Bonhoeffer was actually aiming at the German Church leading into the rise of World War II but he might have been writing about America.
I am starting on my third copy of Bonhoeffer’s, The Cost of Discipleship, having worn out two copies already. It is embarrassing to see how much I don’t know, haven’t comprehended, and failed to discern in my previous readings. That said, I’m excited about how God is going to use the book to reinvigorate my vision. Join me on the journey.
Bonhoeffer is always challenging, always provocative, always insightful, not always right but always worthy of conversing with. These opening sentences are just the beginning. Is there any way to not indict the American Church for being one of the chief purveyors of cheap grace?
Personally, I don’t think so. And that’s why this is a worthy read. Again.
“Cheap grace is the deadly enemy of our Church. We are fighting today for costly grace.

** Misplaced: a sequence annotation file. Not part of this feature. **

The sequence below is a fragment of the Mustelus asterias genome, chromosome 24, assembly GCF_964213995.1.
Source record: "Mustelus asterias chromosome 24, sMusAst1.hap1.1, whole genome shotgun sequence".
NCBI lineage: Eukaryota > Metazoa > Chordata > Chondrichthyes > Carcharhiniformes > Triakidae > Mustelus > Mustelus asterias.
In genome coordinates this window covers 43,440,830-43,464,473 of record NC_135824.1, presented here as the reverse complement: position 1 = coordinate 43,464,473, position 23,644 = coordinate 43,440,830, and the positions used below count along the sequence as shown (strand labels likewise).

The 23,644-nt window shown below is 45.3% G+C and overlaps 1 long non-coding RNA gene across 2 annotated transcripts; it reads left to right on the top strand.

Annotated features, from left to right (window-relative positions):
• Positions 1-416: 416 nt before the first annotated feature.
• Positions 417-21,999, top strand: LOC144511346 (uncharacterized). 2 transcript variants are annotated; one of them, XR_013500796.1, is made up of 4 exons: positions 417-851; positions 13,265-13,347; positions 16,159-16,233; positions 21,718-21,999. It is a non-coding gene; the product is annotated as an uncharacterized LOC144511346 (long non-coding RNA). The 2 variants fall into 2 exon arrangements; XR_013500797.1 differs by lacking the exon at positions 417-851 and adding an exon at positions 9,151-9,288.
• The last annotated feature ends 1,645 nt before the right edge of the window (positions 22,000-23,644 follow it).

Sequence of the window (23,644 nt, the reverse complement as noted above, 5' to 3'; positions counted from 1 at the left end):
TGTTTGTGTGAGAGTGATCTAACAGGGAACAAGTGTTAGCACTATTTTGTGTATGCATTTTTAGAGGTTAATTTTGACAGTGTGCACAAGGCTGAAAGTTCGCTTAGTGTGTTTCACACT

Cheap grace means grace sold on the market like cheapjacks’ wares. The sacraments, the forgiveness of sin, and the consolations of religion are thrown away at cut prices. …
Cheap grace means grace as a doctrine, a principle, a system. It means forgiveness of sins proclaimed as a general truth, the love of God taught as the Christian ‘conception’ of God. An intellectual assent to that idea is held to be of itself sufficient to secure remission of sins. The Church which holds the correct doctrine of grace has, it is supposed, ipso facto a part in that grace. In such a Church the world finds a cheap covering for its sins; no contrition is required, still less any real desire to be delivered from sin. Cheap grace therefore amounts to a denial of the living Word of God, in fact, a denial of the Incarnation of the Word of God.”
The Cost of Discipleship, 43.
Grace was costly. Free to us does not mean free from responsibility to obey “all that He commanded” (Matthew 28:20)